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Lethbridge Herald Newspaper Archives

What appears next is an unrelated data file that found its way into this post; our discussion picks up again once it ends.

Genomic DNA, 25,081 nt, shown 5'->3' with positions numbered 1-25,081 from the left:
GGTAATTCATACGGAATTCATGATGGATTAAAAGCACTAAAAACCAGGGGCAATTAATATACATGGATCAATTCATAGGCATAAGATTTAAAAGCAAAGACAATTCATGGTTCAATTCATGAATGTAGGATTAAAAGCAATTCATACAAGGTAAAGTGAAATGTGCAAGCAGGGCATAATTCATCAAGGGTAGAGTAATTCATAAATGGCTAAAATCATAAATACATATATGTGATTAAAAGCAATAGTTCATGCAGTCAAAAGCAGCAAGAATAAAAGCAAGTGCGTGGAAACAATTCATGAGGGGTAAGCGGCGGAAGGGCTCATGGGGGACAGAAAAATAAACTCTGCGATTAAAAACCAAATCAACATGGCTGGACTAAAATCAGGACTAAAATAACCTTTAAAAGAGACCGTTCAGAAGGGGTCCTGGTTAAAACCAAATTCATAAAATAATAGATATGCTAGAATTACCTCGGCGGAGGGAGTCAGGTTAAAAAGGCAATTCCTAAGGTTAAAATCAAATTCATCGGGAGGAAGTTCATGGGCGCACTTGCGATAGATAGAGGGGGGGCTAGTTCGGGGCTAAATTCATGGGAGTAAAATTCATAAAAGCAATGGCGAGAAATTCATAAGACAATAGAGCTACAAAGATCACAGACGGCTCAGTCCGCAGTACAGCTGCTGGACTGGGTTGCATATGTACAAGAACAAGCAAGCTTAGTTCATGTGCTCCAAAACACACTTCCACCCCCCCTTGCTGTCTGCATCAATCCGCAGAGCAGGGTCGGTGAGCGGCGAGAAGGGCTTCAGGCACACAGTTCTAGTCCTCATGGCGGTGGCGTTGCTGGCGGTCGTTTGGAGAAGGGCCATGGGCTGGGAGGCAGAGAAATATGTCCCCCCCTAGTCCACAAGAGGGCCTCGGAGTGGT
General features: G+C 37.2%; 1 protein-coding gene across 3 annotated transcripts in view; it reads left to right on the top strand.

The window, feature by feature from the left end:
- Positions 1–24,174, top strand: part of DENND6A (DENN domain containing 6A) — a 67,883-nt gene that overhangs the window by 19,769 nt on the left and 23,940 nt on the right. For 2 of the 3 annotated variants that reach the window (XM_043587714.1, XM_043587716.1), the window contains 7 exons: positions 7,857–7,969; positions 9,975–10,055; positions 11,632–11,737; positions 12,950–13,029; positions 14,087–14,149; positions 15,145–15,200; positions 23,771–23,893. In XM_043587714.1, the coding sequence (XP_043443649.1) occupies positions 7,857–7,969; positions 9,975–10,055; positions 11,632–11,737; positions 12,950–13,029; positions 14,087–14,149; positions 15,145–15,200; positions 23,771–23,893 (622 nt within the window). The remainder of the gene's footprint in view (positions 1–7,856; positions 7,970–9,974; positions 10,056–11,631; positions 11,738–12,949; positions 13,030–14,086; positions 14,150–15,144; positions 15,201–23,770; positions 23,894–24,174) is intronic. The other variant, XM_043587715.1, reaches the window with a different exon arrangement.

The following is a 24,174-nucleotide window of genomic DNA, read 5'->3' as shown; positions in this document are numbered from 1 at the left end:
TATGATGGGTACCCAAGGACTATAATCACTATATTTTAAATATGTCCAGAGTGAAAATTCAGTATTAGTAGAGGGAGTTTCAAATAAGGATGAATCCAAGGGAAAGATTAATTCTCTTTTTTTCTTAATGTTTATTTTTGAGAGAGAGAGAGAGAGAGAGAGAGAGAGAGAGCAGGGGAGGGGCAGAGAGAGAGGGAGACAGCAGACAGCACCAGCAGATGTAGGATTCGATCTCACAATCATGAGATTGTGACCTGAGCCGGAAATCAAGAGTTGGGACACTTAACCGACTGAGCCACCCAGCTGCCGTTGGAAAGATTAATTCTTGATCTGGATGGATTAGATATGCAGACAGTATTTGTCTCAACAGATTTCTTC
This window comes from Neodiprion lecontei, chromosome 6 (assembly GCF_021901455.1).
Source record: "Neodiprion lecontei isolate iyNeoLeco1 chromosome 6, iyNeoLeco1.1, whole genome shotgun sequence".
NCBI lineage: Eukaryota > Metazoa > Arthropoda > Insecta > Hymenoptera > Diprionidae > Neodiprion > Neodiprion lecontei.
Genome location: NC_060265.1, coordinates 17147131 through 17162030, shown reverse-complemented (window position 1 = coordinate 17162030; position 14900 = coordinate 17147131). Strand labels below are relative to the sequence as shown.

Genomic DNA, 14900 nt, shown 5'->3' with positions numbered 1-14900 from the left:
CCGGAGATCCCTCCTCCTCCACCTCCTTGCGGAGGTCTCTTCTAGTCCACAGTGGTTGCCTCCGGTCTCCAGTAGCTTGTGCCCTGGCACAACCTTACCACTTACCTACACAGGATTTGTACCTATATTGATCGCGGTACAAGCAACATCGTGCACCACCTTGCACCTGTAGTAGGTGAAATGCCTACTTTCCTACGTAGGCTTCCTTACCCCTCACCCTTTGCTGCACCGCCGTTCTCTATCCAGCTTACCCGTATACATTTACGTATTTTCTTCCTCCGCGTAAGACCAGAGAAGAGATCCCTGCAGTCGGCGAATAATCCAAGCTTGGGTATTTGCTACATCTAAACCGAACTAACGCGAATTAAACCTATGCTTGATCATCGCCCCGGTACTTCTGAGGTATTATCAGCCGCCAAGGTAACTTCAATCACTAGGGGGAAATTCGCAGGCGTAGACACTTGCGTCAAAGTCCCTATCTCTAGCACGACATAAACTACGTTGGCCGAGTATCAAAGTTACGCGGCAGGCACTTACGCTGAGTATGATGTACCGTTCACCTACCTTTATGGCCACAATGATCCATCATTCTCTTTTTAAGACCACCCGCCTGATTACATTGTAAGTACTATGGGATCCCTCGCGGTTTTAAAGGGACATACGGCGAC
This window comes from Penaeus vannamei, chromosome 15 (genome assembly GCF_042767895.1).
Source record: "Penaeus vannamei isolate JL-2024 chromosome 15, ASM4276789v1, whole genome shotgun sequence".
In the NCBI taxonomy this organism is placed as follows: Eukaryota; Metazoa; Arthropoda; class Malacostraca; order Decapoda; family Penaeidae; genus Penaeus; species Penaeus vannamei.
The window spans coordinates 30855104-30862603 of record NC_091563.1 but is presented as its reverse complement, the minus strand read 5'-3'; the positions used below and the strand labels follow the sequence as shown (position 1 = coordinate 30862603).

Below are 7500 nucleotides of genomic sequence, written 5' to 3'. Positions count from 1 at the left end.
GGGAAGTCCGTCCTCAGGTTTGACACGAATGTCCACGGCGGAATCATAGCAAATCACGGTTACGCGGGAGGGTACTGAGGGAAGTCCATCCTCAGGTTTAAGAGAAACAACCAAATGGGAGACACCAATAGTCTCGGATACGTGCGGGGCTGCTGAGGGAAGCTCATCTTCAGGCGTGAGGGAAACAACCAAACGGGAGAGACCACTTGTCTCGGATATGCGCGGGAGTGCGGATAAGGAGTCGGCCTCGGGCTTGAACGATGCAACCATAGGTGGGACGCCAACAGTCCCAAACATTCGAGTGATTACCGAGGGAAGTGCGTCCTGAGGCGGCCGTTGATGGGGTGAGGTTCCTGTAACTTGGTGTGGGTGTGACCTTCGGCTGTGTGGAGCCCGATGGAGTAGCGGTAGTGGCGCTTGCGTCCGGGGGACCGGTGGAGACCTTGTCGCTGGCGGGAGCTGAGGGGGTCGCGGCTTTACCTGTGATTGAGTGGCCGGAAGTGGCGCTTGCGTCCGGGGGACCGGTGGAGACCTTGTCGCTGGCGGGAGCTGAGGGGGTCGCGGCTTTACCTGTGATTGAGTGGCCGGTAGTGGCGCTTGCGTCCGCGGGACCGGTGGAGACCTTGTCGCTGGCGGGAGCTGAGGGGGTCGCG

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Lethbridge Herald (Newspaper) - March 9, 1916, Lethbridge, Alberta yOLUME IX. LETHBKIDGE. ALBERTA. THURSDAY, MAUCF/ 9, 1916 NUMBER 75 FRENCH HAVE REPULSED ALLAnACKSAIVERDUN; RE CONE DENT NOV Great German Offensive has Brought Little Advantage-French Statement is Optimistic Officers of Alberta's First Kilted Regiment Parts, .March Goriimns have Tjeeu repulsed between DouamoiU ami the village of Vaiix after Hewral hoav}" attackH accoinpanieii by intense artillery fire and violent infantry assaults, according to the l''rench otnclnl statement, which sayB, tlie at-taclix, jiortlieast of Verdun, lias been captured by the Germans, the war office announced today.. Greater Confidence Paris,'March 9.-Official statement ^published last night has done much to j-elleve the tension which had heen caused in the public mind-by the ex-]iectation of the great onslaught ou the main French defences on the west liank of the Meuse. The press and public are now more than ever convinced that tiie Germans will not be � ble to take A'erdun. Military observers express the belief that the GermauH' originally intended a' frontal attack on Verdun. "Which was to be accompanied by two flank attacks, one In Woevre, not 10 be-'puslied homo, and the other ou the west bank of the Meuse, which might 'develop Into the main attack. Desiring, however, to justify the pre-. 5uature'JiiiJioUncement of the capture of bouaumout, the G.town Prince kept 200,000 men on the'right of the bank river against the advice of his generals who insisted that they could be better employed on the other bank of the .river. Now that the Germans have begun a flank attack, the French critics say, it is too late by ten days. Greatest Duel of the War Artillery men ou 'ooth sides are living up to the reputation already os-1-ablished for the battle of Verdun as Ihe greatest artillery duel of the war. Many sectors of the French front on yunday and Monday last received an average of 100,000 shells in twelve hours. Whole bridges were reduced to kindling material. The little river lit Forges disappeared altogether, having been dammed in half a dozen places and the 30 feet of crest of the hill No. 253 near Forges was blown away. The first attack on Bethin-court made qu Tuesday was preceded liy six hours terrific bombardment. Then the infantry came on from three sides, along the road from Gercourt to Bethincourt, from Forges Village and from tlie slopes of Hill 265. French ollicors estimate that the attacking forces wore not fewer than 20,000 men. Fifteen different battalions wore identified. All day long the Germans fought to gain ii footing in the important village of Bethincourt, which lies In the hollow commnnded by both sides. When night fell the last attacking column was thrown back by the French, who fought with great determination against iioslile forcqs double their number. The position- ou the DEFAU S TERMS [RS ARE RVIN b Five Hundred Mexican Outlaws Make Raid in U. S.-Men and Women Killed in Cold Blood I WASHINGTON HEARS NEWS Washington. March 9.-Faced by a new crisis in Mexican affairs by (he Columbus massacre, administration officials admitted that President Wilson might lind it difficult to refrain from actual interference. The above are the officers of the 113th Battalion. Lieut.-Col. Pryce-.Iones is sitting in the centre of the front row. URC Quieii Justice Follows on Con-. viction of Officials of the Alberta Govt. � Kdnionlon, March 9.-rThe public accounts committee held its llrst sitting for the session this morning with T, M. Tweertie as chief inquisitor. ^Ir. Burley, provincial auditor, was the only witness examined, and after explaining the methods of his department, was asked It ther6 were any defalcations on the part of officials since TJO.T. lie replied that there were several and named the treasury, the public works and attorney-general's departments from memory, but preferred to bring In his records, wl^ich he will do at the next meeting. The public works defalcations wore of recent date. Hyde, chief accountant since 1905, and an official of the old territorial government, was caught and prosecuted, and given 22 months in jail. .McKay, aiiQthor ollloial, was given IS months. Any defalcations were due to officials given positions of trust failing in honor and lidellly to employers. There were no defalcations as implicating mep associated with political activities, WESLEY CELEBRA m\mm\ Second Year of Completion of Imposing Edifice-Special Services to be Held WILSON S FINALLY NVOIE N Big Majority Supports His Attitude Towards New German Sub. Policy Washington, Mardi 8.-President Wilson completely and decisively won Ills long fight to compel congress to acknowledge that It stands behind him in the submarine negotiiitions witli tJofmftny. 'I'o Ihe rallying cries of "Stand by tlie president" and "is 'it Lansing and ^VIl�on 01- Von Dernstorff and the Kaiser'.''' a big democratic majority and nearly lialf the re|)uhllcanB in the house rolled up ovorwliolnilng' votes against the movement to warn Ameri-canu oft armed ships of the European lioHlgerouts, The calebratgd McLonioro i'esolu-tioi), around which the anli-admlnis-tiat(on forces centred their fight, was tabled-111 other words, killed-Just as was the Gore resolution for a similur purpose in tiie senate last week. Tlio voto was i!7� to Ml. HAS A SOLUTION IH E BREWERY PROBLEM Would Manufacture Alcohol for Power When Liquor Act Comes Into Effect .MUerta goes dry in a Utile more than tliree months, and compauios owning breweries aro already begln-nliis lo cast atioiit for ii solution of their problem. .Managing Director Sick of the Lethbridge Brewing and I\lnlt-ing Co., has lliies out,already in an (Coi^'risoKD ON .Paoij a) � Next Sunday will mark the completion of tile second year in the history of that splendid enterprise undertaken by the congro.iiation of Wesley church, l^rom thf initial service conducted by Rev. John Mcl.ain. immediately following the opening of the coal mines in the river liottom in 18i)2, the .Melliodist ciiiirch has shown its faith in i^ethbridgo by leading in tlie erection of larger and more suit-ablo cliurches. The city as a whole is interested in the present .iinder-taking as indicative of tiie city's progress. Following the .Musical Festival in May. the Alberta Conference will meet here for llic lirsl lime in June, and the next great 1'. F. A. convention has been secured by the accommodation afforded by Wesley cliurcli. Such enterprise merit.s the hearty support of tlie citizen,"? generally ' at tlii.s anniversnry time. Rev. Fallis to Speak Rev. S. A. Fallis, of Central church, Calgiir.\-, wlu'ch iias lust Iieen destroyed by tiro, will be the special preacher of tlio day. Mr. Fallis came from successful iiastorates in Toronto and lias won a large iilace in Calgary. The choir under Mr. tMaudo Hughes will (urnisli special music for both Sunday and the Monday evening concert which will follow the annual dinner for which the ladies have estub-lislied so enviable a reputation. DECLARES WAR ON PORTUGAL - Berlin, via-Sayvillc, N. Y., tvlar. 9.-T-Gorm.any declared war on Portugal at 3.30 o'clock Wednesday afternoon, the Portuguese minister to Beptin being lianded his passports at the time the declaration vjas made. More Married Men Called London, March 9.-The newspapers announce today that a proclamation will be issued next week calling to the colors married men between the ages of 27 and 35. BRITISH BLOCK SHIPS Washington, March 11.-The British Admiralty orders, announced in thi-' state department dispatches from Consul-Ceneral Skinner, at London, exclude all vessels except those calling for oxaminalion or belonging to the allied powers, irom entering any port or liarbor or anciioring off any ot; UiCj Shetland Islands until I'ltrthor notice. HUN FLEET GOES BACK London, March !).-Tire aer-~ man lloet returned lo its base this morning, says Rcuter's Ymuiden correspondent, tele- Sir Sam Leaves to Avoid Making an Explanation Ottawa, .March 1).-Tho anuounce-niont mudo last night Ih'fil tlenoral iluglies, minister of miUtiu,^ would leave the capital today and would not returij until lie had A'lslted the front, CHino ns n surprise to the majority of members of the liouso today. That Premier Borden and Oeiieral Iluglies knew of tlio, approaching de' parture of the minister ou Tuesday night Is evident liecnutja of the cleuivp oxpreaaed by the lat|qr'^(.o repl.v to tile opposition criliciBm of tho shell committoo before the house rose. This ho could not do, however, because of intervention of Ash Wednesday. Tile view moat generally accepted Is tliKt (lio reasons for Gon. ir.iiglios' departure for lOngUind and ' FrUiice aro such lliat it is not in tiie pubUe Interest tliat there sliould be a'dijd-nlte Btalomont at present. Tho den-erul left at noon for New York, UaV' Ing previously attended u goverilmoijt. caucus. Another Turk Town Taken Petrograd, via London, March 9.-Russian troops have captured the town of Rlza (Rises) on the Black Sea, 36 miles east of Tre-blzond. This announcement is made in the official statement is-sued from general headquarters, which adds that the Russians have occupied the town of Sen-neh, north of Kel-manshah, In Pirsia. Villa's Work Columbus, .N'..M.. .March H.-.V baud of Mexican liiiiidits iiunibering from 800 to lOOn. .supposedly under personal command of I'rancisco^ Villa, raided I'nilcd States Territory early today. Tliey attacked Columbus, killing .\m-erlcan civilians who exposed themselves,: and iio.l fire to several buildings. For nearly two hours flghting continued in the Ktroet.'*. Col. H. J. Slocum speedily brouglil the IStli Cavalry in- Deal With Conspiracy Charge Only-Judge Severely Scores Mr. Goodman Pte. Rhodes of Macleod Meets Sudden End-Was On Duty Night Previous Toronto, .Marcli fl.-Tlie'jury liear-j ing I tho .McCutclieon case retired at ^ Jli'n.lO thi.s morninf; i�ler a charge by | Mexican scout gave Viriiiti^matlori'of to jHlion and stiorliy after ll o'clock drove the raiders across the border. iVine civilians and six United Stafe.�! troopers were the known dead early in the day. The dead: A. Lilchio. hotel proprietor, Walton Walker, United States Customs rider. Million James, Mrs. Million James. J. S. Dean, C. C. Miller, druggls-'t; unidentified chauffeur; J. J. jMoore. merclmiit; W. R. Walker, guests at the Central hotel. -Vmorican soldiers killed: Frauk Kendvall, horseshoer troop' "K"; Sergeant M. A. Dobbs, machine gun troop; t'orp. Simon; Sergt. Jolm Nie-vcrgit; (.'orp. Harry VViswall. troop "G"; Pte. T. Butler, troop "F"; Pte. Fred .\. Griffin, troop "K," Information that Francisco Villa and his diief lleutenanL Pablo Lopez, were in personal command ot the raid was given to Col. Slocum by a Mexican rancher, captured by the bandits last Sunday and who escaped during the fighting. Pablo Lopez, second in command to Villa, was killed. The attack was a complete surprise. Villa deceiving all authorities by dispatching a telegram to ITachita, X. M., last night, saying that he was at Xogaies' ranch in Chlpuahua near tlie border, at least 44 miles distant from here. This telegram was signed ostensibly by the American caretaker ot the ranch and stated that Villa personally was at the ranch house. - All "liie while, however, the '.Mexl-cflii baiiilit. leader was making h!.s >vay from the Bosques Grandes rnncli, about 2.1 miles south-west of Iiere. A A writ has been issued out of Supreme Court liy J. Rowell, against the Leitch Collierios at Passhurg, for $22,2ao.81 being principal and interest oil a luortgiigo. Johustonu it itil. chlo aro acting for tho plaintiff. Another action has boon started in Supremo Court by the John Billings Co. against Die O. Ivorsou of Burdett, cUilwliig $1455 on a conlriict for ilOOO })UshelB ot flax whicii defendant tailed to deliver. ,MAUD ALLAN IMPROVES New York, .March 8.-Muud Allan, classical dancer, reported dying after a recent operation for appeiidioitis, was tbdiiyi said to be on the road to recovery. � .Miss Allan has an international 'reputation. MAIUvi7J.S May, wheat ............... July wheat ...........,.., May oatB ................. Mpy flax' ................. 110 110 41 21014 WEA'lHEK Private Fred G. Rlioilcs, of the tl"th Kiltie i'.ntlalion, was'found dead in his bunk at the Henderson Park barracks this morning by his comrades. The cause of death is unknown at present, but appears lo have been heart failure. .\n autopsy will he held this afternoon by Capt. Loecli and Capt. Thomson, medical othcers, and an iniiuest will follow, which will be conducted by Coroner Huiuphrles. Pte. Rliodea came here from -Macleod, wliere he left his wife and family. He was 011 duly last niglit till about 10.:!0, and went to ted apparently well, fie was sleeping in tile middle bunl; in his section and tlie nieiv above and below him state that he seemed to be very restless. .\boul three in, tlie inorning lie rose and went to 1119 kitchen, and got a CH|) of coffee. Nothing more was lie.-nd from liim and nothing was suspected until he failed to turn out this morning at roviolle. The wife of tHie decouscnl has been notllled and the remain's will be sent there for interment. It is likely that nrrani'.cmonls will he made for a inlll-tary funeral. The death of Pte. Rhodes Is tlie tlrsi to occur in the ranks of the Kil-tios and has cast a gloom over the barracks today. Me was a iiopnlar imiii among his comrades and a lino typo of soldier, so that his loss will bu keenly felt liy ollicors and men alike. Justice .Middletoii of an hour and a fiviarter. His Lordship pointed out tliey were tu find the accused guilty or not guilty, solely on the charge of conspiracy to defraud, that is, that tlic acls of !!. S. or Gordon U. McCutclieon. which might be considered fraudulent were only to be taken into account so far as they proved that a conspiracy had been entered into previous to these overt acts. He said ihe trial was without parallel in the nature of the charges laid. He scored somewhat severely the conduct of A. iC. Goodman, formerly solicitor for the McCutcheons, for turning upon his former clients. SIX MONTHS FOR HIM Toronto, .\larcli 8.-Six months in lirisoii was llio sentence imposed Tuesday on Private John Aflcliaoi Frencli, of tlio Slst battalion, on a desertion charge. Froncli had been absent witliout leave for. 28 days. Ho assorted he had not returned to duty because ho was not able to get on well in Iho battttllon, / LIN SO LEE AS LASIYEAR Board Hears Report-Transacts Routine Business-Train Children for Festival Theie was little business of importance done by tlio school hoard at tiie regular meeting held yesterday afternoon nt four o'clock. The estimates liavlng heen disposed of last montli, there was only routine business to come before tho meetins:. A resolution was adopted applying for a lino of cretjit on current account from the [hilon Hunk, amounting lo $(i!'),000. Some emjuiries. were made as to when the board might expect tlie city to poy over the amount required to pay last year's overdraft ut the hank, and the iufor-(CONTINUEU ON PaQE No Evidence of Pollution in Water, Say the Experts Hiqii,..,,,.................... 49 I Lpwj',........................ 39 Rorocast': Generally fair anc^.colder, "Chemical and bacteria analysis of Letlibridge \Vator sup.niy reveals no evidence of polution." 'I'hls wire to the Lothbrldgc Board of Health from tlie provincial Board of l-lnalth was received at noon today and given to tlie Herald by Chairman lUtchio- of tho board. 'I'he local hoiilth authorities aie therefore compelled to look further alleld for the cause of llio typhoid epidemic, and will now^ investigate tho milk supply. Chairman Ritchie advises householders to sterilize all milk before it is used. Tins is a aim-plo process, liio milk being brought to llie boiling point (Uid Ihen cooled. Ot course^ it is not known that tho epidemic can be traced lo this source, but it has been found to bo the cause of tyjihoid in Ihc past; boiling is urged now as a precautionary, measure. Tiie lloaid of Health also urges people to continue boiling all water, us in spite of tho examination made in Bdmoutoii, it Is a very simple precaution which it Is well to follow. According to reports this morning tho typhoid situation is, by no means improved, ten now cases leaving ,been reported, some ot tlicm from the Kll-tioB. The I. O. D, ill. luivo been asked to supply ns soon as possible 30 hospital shirts for use at the barracks. .Medical Oflicer Capt. Uoeqh Is very busy with his putienlb, . . this. Ho reported late last night that lie saw iwo iiarties of Villa's men moving eastward from the Bosques Grandes ranch toward Palomas, and a bandit Carranza outpost six miles directly south of here. Col. H. J. Slocum. commanding the 13th cavalry, has heavy patrols out and two troops of cavalry are at Gibbon's ranch, miles west. Carranza customs guards at the border gates three miles south of Columbus, had dug a few rifle pits for 50 Carranza soldiers who fled lo Palomas when Villa appeared in the vicinity several days ago. M. Puche, a merchant, was wound-od in the hands, Riggs, his wife' and two children barricaded themselves In the living quarters of the customs house, L. Jager, his wife and two children, barricaded themselves In the railroad station. Col, Slocum early today announced that tour American soldiers had heen killed and seven wounded. Fourteen dead Mexicans were counted near the army camp. Americans Hanged Columbus, X. M., March 9.-.\rthiir iMcKenney, foreman ot tlie Paloma.s ranch; W'm. Corbett and Jas. O'Neill, captured by Villa Tuesday, were lianged and their bodies burned, according to information received here today. The hanging occurred when bandits raided a cattle herd of the Bosques Grandes ranch. Official Report Ml Paso, Texas, March 9.-The oHI-cial report from Col. Slocum, 13th United States Cavalry, commanding the troops at Columbus, to his commanding officer at Douglas, Arizona, follows: "Commanding Omcer, 2nd Cavalry Brigade, Bouglas, Ariz.-Camp was attacked at 4.30 this morning by a force of .Mexicans from across the border. The attack was repulsed and now, at G.4r> a.m., the Mexicans are (CO.s'tinukd on PAGE 3) FL E ELESS IN Pleavy Snow, Causes Rivers Overflow Driving People From The Land ' to, London, .March '9.-Hundreds have been made homeless and thousands'ql-aor6B of farm lands" iu" southweatern Iflnglaud have been inundated, as the, result of the overllow of rlvors, onus.: ,od by the continuous heavy snowfall. Reports from the provinces Bhowthftl,: snow fell generally over England t^ud,^ that tho fall was oapaoiaUy. heavy,� to ^;' the miUlandii and the nortU. - if: ,i*1l 01 ;